The Age, http://www.theage.com.au/national/futures-deemed-grim-for-three-australian-bird-species-20080520-2ggh.html

Mallee Emu-wren, Wikipedia, http://en.wikipedia.org/wiki/Mallee_Emu-wren

Blackeared Miner, Wikipedia, http://en.wikipedia.org/wiki/Black-eared_Miner

Parks devastated by fire

Following the recent fires in South Australia, a number of South Australian National Parks and Conservation Parks have been severely impacted.

An estimated 450 bushfires engulfed parts of South Australia during the January heatwave, burning more than 445,000 hectares, as well as destroying livestock, and at least 15 homes and about 24 sheds.  About 200 farms were affected which included lost machinery and fencing.  More than 1,700 livestock perished during the fires.  The total damage bill is estimated to be about $10 million.  And the loss to flora and fauna is unmeasurable.

Billiatt Conservation Park has been totally decimated.  It is literally ‘gone’.  The status of the Billiatt fire is listed on the CFS website as ‘Controlled’.  It is reported that the fire ‘continues to burn with control lines’.  The fire has been burning since Wednesday 15th January, 2014.  The park is closed until further notice.  Two homes have been destroyed in this fire.

Billiatt CP has gone from this (photo taken during my activation at the park in September, 2013)……………

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To this……………….

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Below is a CFS map of the Billiatt fire.  I have placed a red line indicating the Billiatt CP boundaries.  As you can see the park is no more !

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Map courtesy of the CFS.

The nearby Ngarkat Conservation Park has also been significantly affected by fire.  The fire which was started after a light strike, has burnt out an area of more than 90,000 hectares.  The park is closed until further notice.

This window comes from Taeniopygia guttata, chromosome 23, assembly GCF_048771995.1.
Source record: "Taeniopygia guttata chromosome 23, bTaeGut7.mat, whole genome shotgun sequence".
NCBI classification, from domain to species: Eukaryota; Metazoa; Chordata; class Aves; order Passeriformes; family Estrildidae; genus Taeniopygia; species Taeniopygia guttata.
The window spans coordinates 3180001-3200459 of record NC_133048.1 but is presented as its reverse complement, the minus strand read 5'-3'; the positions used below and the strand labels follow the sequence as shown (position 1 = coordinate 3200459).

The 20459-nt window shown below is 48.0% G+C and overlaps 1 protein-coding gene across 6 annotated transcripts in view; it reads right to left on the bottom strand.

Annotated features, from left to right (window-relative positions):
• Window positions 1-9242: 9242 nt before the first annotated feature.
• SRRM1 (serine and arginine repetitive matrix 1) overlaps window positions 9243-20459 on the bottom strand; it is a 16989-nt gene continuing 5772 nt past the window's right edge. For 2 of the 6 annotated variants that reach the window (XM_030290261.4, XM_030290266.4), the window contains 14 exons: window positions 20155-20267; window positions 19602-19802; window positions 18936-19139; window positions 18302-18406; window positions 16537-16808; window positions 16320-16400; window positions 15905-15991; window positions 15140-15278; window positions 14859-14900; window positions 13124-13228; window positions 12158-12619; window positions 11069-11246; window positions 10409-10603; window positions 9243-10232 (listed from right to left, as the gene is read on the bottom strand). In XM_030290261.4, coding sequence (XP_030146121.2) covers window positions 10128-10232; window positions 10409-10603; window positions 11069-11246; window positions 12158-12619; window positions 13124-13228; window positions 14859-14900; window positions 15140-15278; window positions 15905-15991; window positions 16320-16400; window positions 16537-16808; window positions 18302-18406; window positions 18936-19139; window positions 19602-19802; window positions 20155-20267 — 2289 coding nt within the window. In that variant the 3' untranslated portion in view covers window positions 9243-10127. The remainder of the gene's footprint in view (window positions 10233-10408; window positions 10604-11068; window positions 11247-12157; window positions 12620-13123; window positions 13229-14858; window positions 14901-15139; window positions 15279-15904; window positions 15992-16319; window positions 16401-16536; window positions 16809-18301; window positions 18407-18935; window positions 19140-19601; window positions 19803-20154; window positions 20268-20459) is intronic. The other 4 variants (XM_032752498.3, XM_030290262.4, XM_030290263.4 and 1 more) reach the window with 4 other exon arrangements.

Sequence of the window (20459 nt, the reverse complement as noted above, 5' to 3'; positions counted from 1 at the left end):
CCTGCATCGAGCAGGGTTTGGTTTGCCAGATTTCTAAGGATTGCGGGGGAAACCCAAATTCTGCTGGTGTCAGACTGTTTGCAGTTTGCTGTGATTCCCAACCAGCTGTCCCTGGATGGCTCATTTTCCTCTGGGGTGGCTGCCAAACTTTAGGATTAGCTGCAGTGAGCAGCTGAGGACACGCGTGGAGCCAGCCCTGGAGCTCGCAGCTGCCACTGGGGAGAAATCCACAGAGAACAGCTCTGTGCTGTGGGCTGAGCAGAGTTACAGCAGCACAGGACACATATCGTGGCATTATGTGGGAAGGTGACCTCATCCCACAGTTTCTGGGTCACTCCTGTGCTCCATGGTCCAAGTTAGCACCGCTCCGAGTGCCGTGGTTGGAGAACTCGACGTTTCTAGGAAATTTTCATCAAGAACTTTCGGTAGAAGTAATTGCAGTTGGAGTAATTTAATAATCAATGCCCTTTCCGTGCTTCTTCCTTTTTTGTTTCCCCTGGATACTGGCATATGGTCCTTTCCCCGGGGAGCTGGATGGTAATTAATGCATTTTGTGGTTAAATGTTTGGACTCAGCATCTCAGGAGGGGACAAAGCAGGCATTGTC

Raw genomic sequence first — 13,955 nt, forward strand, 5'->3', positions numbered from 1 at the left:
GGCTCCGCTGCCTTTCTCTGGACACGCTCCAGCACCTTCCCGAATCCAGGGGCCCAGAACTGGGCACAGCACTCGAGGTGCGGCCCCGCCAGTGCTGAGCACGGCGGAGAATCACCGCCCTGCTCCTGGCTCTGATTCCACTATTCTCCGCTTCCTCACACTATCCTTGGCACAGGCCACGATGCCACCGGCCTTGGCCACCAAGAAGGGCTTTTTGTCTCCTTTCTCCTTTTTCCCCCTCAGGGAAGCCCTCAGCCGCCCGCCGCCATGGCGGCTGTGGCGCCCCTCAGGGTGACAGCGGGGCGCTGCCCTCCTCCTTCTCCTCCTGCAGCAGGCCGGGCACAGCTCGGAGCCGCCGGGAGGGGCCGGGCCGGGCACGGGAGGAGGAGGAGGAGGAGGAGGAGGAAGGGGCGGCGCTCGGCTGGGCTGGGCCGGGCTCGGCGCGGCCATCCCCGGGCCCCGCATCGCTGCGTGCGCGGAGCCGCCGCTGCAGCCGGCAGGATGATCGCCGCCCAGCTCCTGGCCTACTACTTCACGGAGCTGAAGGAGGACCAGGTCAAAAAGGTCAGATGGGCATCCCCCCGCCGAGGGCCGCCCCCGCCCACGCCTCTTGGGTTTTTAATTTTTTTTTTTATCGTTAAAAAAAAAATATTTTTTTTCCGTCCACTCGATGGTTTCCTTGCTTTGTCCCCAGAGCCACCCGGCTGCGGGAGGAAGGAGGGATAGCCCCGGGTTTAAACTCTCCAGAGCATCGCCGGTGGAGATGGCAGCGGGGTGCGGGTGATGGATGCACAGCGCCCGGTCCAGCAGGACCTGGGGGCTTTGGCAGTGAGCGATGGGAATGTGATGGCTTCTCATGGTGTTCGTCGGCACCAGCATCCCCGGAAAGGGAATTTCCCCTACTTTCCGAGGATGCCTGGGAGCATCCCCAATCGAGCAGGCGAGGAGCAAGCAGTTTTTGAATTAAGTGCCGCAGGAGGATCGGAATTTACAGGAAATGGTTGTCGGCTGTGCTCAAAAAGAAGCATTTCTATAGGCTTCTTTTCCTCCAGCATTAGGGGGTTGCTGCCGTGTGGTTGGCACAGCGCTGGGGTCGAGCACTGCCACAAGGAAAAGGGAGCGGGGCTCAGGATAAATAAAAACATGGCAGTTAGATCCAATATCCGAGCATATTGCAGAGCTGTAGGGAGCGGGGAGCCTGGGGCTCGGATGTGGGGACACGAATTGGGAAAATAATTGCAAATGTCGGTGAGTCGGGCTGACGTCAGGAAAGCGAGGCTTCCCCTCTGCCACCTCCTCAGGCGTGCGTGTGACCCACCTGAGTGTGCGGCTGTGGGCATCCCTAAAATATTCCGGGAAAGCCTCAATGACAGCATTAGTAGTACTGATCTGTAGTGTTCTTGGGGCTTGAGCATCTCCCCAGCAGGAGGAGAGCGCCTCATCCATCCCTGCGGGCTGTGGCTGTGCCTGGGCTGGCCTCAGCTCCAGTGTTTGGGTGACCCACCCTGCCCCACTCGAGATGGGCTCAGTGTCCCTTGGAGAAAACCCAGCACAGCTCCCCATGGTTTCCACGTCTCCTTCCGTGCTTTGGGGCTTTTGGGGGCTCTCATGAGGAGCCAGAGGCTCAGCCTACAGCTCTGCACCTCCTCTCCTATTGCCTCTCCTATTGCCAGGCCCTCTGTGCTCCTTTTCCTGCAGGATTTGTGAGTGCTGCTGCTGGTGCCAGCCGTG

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Photo courtesy of 7 News Adelaide

Below is a CFS map of the Ngarkat fire (dated 18/1/2014 – cannot get a more recent one).  I have placed a red line roughly indicating the Ngarkat CP boundaries.  As you can see, more than 1/3 of the park has been destroyed.

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Map courtesy of the CFS.

Both Billiatt and Ngarkat Conservation Parks have been identified by BirdLife International due to their importance for the conservation of numerous rare and endangered species of mallee birds.  They are also the home of various endangered animals including the Western Pygmy possum.  Not too sure how many are left after these fires ?  Trees for Life are reporting ‘shelter for fauna is gone, shade and food now elusive, fauna losses extensive’.

I activated both Billiatt and Ngarkat in September last year, and it is incredibly sad to see the state that they are in at the moment.

The following parks have also been affected by the recent fires…..

  • Gawler Ranges National Park
  • Mount Remarkable National Park
  • The Katarapko section of the Murray River National Park
  • Telowie Gorge Conservation Park
  • Yellabinna Conservation Park
  • Yumbarra Conservation Park
  • Gum Lagoon Conservation Park.

In conjunction with Ivan VK5HS, I am currently working on a possible fund raiser / raffle, where money raised would go to Trees for Life.  Once I finalise this, I will let everyone know.  There will also be future tree planting days, which amateurs may want to get involved in.

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Click on the link below to have a listen to local farmers Chris Bullen and Robyn Verrall who have a farm on the border of the Ngarkat Conservation Park.

http://www.abc.net.au/news/2014-01-22/ngarkat-fire-fighting/5212236

Resources

Country Fire Service website, viewed 1st February 2014, http://www.cfs.sa.gov.au

DEWNR website, viewed 1st February 2014, http://www.environment.sa.gov.au/Home

ABC, viewed 1st February, 2014, http://www.abc.net.au